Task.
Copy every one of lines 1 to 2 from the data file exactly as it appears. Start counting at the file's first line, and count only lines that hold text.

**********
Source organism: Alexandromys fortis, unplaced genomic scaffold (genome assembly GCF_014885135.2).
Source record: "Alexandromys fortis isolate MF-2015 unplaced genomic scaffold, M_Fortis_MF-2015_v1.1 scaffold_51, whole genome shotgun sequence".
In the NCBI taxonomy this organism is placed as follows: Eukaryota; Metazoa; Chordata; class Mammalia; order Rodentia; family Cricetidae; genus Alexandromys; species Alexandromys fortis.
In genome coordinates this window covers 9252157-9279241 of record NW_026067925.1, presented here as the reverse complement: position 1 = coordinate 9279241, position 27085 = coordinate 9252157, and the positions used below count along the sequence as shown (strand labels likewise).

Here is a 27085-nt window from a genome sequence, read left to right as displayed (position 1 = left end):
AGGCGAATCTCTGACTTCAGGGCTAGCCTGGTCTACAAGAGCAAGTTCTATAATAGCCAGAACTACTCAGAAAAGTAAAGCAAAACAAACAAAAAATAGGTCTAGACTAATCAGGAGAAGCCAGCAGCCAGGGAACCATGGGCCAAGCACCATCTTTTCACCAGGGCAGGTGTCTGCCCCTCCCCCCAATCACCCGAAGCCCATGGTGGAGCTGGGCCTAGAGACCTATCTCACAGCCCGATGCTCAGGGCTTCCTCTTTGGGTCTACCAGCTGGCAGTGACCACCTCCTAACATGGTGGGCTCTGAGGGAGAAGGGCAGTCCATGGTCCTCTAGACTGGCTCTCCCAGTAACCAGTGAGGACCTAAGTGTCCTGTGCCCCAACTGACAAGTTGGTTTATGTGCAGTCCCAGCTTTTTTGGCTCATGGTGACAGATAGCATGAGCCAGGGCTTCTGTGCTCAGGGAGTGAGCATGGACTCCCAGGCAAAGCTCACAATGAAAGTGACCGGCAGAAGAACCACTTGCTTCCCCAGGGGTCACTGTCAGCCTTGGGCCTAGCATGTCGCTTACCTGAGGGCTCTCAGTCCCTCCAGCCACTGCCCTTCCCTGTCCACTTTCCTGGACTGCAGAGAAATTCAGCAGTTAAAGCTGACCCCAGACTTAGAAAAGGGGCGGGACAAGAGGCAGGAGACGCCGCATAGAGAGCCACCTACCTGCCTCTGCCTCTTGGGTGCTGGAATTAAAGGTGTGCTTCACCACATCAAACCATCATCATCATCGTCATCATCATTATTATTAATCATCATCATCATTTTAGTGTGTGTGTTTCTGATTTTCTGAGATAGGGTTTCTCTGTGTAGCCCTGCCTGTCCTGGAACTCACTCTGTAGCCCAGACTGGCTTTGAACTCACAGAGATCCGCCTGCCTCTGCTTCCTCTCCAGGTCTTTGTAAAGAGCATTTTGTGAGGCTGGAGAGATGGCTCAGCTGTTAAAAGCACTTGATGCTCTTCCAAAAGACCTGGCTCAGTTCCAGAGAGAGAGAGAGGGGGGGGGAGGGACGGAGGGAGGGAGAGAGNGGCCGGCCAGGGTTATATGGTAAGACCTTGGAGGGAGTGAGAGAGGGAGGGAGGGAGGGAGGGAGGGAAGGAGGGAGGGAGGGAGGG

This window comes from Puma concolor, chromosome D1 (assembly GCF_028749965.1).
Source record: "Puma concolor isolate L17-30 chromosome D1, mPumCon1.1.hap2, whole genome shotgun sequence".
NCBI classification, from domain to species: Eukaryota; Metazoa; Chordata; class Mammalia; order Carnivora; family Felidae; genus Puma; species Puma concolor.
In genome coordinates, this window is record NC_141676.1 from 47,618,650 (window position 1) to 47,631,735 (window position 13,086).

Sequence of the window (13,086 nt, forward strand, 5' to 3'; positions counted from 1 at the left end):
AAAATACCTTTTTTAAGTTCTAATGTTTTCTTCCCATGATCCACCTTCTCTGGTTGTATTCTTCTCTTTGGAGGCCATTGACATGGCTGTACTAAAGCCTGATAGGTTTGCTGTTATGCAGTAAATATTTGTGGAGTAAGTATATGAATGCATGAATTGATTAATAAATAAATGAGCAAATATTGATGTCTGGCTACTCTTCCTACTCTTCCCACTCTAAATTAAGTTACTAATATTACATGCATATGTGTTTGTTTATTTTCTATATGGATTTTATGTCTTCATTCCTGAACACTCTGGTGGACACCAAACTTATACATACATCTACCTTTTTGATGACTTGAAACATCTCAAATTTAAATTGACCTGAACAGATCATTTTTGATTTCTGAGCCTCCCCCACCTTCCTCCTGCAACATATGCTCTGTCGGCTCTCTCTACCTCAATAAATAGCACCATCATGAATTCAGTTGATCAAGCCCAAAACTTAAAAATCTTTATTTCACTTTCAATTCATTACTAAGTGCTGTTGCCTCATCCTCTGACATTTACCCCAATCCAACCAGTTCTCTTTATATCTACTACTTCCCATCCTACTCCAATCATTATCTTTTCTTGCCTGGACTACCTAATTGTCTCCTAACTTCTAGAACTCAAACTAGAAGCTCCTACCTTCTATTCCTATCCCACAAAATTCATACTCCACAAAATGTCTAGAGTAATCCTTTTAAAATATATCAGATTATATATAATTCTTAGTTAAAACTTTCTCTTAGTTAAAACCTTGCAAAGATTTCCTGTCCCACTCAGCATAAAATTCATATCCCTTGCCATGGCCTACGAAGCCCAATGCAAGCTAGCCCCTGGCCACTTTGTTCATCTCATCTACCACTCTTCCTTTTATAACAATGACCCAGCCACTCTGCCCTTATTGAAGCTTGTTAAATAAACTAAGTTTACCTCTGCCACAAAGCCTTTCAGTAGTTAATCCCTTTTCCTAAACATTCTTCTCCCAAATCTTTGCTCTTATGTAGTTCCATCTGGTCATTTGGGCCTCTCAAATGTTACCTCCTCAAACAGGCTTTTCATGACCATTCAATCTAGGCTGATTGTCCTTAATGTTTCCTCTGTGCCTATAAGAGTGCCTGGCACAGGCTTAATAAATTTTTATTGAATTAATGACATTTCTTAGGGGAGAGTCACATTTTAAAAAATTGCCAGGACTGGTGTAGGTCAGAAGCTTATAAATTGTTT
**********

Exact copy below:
Source organism: Alexandromys fortis, unplaced genomic scaffold (genome assembly GCF_014885135.2).
Source record: "Alexandromys fortis isolate MF-2015 unplaced genomic scaffold, M_Fortis_MF-2015_v1.1 scaffold_51, whole genome shotgun sequence".